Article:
One of the oldest books we have on what it is to be a pastor is John Chrysostom’s Six Books on the Priesthood. John was ordained in AD 386, but this book was probably written at least five years before that. So it isn’t a book by a pastor describing his ministry; but rather, a book written by someone who had refused ordination to explain why he thought he couldn’t be a pastor.
The book (yes, I know it’s called Six Books, but ancient books were a bit different to ours, so the whole thing is one rather slim paperback volume in English translation) starts off with the strange account of John’s refusal to let himself be ordained. John sort of tricks his friend Basil into being forcibly ordained while he hides to avoid the same fate! And that sets up the rest of the book as John’s explanation to Basil of why he thought Basil should be a pastor and he (John) shouldn’t.
And right at the beginning of John’s explanation to his friend of why it was good for him to be ordained is love. Basil wants to know what good his friend thinks he had done to him through his trickery (in letting Basil get taken and ordained while fleeing from ordination himself). And John answers: ‘Why, what greater advantage could there be than to be obviously doing what Christ himself declared was proof of love for Christ?’ (p.52 - page references to Graham Neville's translation, Vol. 1 of the SVS Popular Patristics Series).
Christ’s words to Peter on the beach in Galilee after the Resurrection form the heart of John Chrysostom’s understanding of the pastorate (John 21:15-17). ‘The Master,’ Chrysostom writes, ‘asked the disciple if he loved him, not to learn the truth – why should he, who lives in all men’s hearts? – but to teach us how much he cares for the supervision of these flocks … And so, when the disciple said, “Thou knowest, Lord, that I love thee,” … the Saviour did not stop there, but went on to describe the proof of love.’ (pp.52-53).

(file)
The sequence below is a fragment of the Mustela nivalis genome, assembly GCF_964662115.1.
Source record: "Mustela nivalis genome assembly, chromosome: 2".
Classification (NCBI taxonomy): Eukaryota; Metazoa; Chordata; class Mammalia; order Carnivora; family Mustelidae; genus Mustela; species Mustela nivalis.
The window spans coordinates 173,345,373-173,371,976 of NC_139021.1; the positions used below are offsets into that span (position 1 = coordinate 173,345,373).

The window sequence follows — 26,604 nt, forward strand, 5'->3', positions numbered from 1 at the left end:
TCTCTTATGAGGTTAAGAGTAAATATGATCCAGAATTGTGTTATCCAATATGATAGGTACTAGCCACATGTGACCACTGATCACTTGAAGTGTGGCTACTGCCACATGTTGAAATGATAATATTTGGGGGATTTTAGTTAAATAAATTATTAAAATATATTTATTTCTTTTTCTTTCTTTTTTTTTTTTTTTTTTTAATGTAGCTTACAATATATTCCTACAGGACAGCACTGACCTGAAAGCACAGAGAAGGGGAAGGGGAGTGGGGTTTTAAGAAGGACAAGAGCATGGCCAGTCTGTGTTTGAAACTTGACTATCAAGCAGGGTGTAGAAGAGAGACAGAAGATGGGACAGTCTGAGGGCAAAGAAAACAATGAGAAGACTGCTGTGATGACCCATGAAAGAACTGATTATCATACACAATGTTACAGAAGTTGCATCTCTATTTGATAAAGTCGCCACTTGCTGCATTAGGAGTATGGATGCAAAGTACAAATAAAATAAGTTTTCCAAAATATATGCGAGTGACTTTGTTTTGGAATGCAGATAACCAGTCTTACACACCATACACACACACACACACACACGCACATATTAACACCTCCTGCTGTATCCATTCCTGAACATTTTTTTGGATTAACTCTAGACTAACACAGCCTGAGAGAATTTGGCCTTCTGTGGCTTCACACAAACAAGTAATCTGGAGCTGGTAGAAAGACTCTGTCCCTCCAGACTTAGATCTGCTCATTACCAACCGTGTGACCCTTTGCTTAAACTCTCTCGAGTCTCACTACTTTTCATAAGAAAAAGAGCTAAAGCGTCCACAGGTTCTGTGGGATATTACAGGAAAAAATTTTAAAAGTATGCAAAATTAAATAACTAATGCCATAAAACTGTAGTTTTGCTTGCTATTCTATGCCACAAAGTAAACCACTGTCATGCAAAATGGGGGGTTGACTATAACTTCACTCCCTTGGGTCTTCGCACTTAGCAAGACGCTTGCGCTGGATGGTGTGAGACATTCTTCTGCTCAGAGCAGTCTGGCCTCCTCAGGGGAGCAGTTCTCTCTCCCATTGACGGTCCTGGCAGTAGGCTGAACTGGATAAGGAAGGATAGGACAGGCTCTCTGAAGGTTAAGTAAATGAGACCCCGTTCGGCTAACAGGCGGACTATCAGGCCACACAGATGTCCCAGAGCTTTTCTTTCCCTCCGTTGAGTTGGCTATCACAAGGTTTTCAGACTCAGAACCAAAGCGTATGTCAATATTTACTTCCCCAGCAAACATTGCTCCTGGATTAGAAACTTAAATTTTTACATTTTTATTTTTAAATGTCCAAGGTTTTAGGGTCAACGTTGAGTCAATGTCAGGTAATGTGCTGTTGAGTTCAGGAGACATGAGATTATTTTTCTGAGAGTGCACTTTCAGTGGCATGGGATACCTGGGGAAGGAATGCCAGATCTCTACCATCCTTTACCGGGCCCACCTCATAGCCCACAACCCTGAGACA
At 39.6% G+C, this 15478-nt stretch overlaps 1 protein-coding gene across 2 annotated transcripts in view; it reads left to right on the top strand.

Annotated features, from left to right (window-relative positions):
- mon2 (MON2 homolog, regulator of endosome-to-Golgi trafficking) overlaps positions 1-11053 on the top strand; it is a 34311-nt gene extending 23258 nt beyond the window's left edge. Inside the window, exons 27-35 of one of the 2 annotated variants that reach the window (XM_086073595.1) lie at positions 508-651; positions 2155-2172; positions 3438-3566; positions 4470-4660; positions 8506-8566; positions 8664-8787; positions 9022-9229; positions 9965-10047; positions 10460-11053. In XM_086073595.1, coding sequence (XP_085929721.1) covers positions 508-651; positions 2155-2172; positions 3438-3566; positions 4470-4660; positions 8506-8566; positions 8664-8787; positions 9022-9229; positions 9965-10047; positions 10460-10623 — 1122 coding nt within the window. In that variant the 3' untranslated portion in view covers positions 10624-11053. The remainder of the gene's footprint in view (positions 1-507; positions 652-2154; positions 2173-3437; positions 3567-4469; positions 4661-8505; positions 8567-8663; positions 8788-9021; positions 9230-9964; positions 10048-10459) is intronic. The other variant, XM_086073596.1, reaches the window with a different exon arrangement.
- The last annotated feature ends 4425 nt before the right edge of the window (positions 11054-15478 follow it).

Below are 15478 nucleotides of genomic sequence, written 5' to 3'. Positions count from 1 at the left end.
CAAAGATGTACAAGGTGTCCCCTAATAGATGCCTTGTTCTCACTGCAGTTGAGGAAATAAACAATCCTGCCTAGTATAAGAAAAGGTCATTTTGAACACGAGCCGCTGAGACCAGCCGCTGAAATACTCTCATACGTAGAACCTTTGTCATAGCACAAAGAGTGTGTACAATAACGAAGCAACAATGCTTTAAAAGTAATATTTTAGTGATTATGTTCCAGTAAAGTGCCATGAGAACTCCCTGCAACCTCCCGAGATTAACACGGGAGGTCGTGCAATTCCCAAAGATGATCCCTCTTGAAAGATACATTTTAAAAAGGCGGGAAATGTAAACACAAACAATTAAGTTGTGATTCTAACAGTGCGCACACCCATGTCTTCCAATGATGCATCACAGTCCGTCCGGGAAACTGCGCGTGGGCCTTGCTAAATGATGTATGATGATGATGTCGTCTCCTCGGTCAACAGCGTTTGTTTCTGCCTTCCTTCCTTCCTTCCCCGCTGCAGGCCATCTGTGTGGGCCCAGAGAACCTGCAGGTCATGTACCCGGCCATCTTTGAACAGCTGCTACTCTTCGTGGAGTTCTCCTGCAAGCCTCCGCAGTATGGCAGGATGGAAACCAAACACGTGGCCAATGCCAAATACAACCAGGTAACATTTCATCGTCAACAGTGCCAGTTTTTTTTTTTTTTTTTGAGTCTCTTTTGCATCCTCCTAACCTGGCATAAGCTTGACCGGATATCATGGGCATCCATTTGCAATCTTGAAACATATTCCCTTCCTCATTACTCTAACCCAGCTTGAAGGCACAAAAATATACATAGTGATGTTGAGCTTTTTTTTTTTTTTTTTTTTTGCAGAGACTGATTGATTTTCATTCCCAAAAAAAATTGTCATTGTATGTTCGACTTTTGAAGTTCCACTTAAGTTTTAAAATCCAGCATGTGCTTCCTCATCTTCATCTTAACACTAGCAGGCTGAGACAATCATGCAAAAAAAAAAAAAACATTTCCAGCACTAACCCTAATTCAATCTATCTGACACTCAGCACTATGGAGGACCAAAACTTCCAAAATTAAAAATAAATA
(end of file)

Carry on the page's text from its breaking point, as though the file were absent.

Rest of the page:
Jesus, Chrysostom argues, repeatedly asked Peter this question, and repeatedly told him in response to feed His sheep, because He wanted Peter, and all of us, to see how much He loves His Church, and so that we too might show such great love and concern for the Church Christ loves. After all, Jesus shed His blood ‘to purchase the sheep’ which He now entrusts to pastors (p.53).
So, according to John Chrysostom, the pastoral ministry – feeding and caring for Christ’s flock – is a demonstration of love for Christ. And so true pastoring can only flow from great love for Christ (which in turn flows from His great love to us).
And this love will also determine the shape of the pastoral ministry. The pastoring that truly flows from the love of Christ will always be a ministry which feeds His lambs and tends His sheep (John 21:15-17). As a shepherd of sheep must fight against wolves and robbers, so a true shepherd of God’s flock must wrestle against principalities and powers, ‘against the spiritual hosts of wickedness in the heavenly places’ (p.55, quoting Eph. 6:12), and against the works of the flesh. Just as a shepherd must treat the sicknesses of the individual sheep, so too the shepherd of Christ’s flock must apply the correct medicine of the life-giving and healing Word to individual stumbling and sinning ones among the Lord’s sheep. And so, the true pastor ‘must not overlook any of these considerations, but examine them all with care and apply all his remedies appropriately, for fear his care should be in vain’ (p.58).
A pastor shepherding out of the love of Christ will shepherd like Christ, the Good Shepherd. And so, like the Good Shepherd of Jesus’ parable, if a sheep wanders astray, he goes after it to find it, and carries it home upon his shoulders (Luke 15:4-7). John warns that this is an even more difficult task for the pastor than for the shepherd of sheep, for the shepherd can force the sheep to come back, but the pastor ‘cannot drag by force or constrain by fear, but must by persuasion lead him back to the true beginning from which he has fallen away’ (p.58). And so the pastor needs ‘a heroic spirit, not to grow despondent or neglect the salvation of the wanderers’ (p.58).
Having drawn his arguments from John 21 and Luke 15, Chrysostom turns finally to John 15:13, where Jesus says, ‘Greater love has no one than this, than to lay down one’s life for his friends.’ If the pastoral ministry flows from the love of Christ, then the life of the pastor will be a life laid down for others. The pastor will ‘throw [himself] into the midst of peril’ for the sake of others, even without being asked (p.63). The pastoral life is not “your best life now”, but a life constantly being poured out for Christ’s flock, out of love for Christ and those who belong to Him.
True pastoral ministry is a response of love for the love which Christ the Good Shepherd has already shown to us. And so true pastoral ministry – pastoral ministry in union with Christ – will display a Christlike love to Christ’s flock.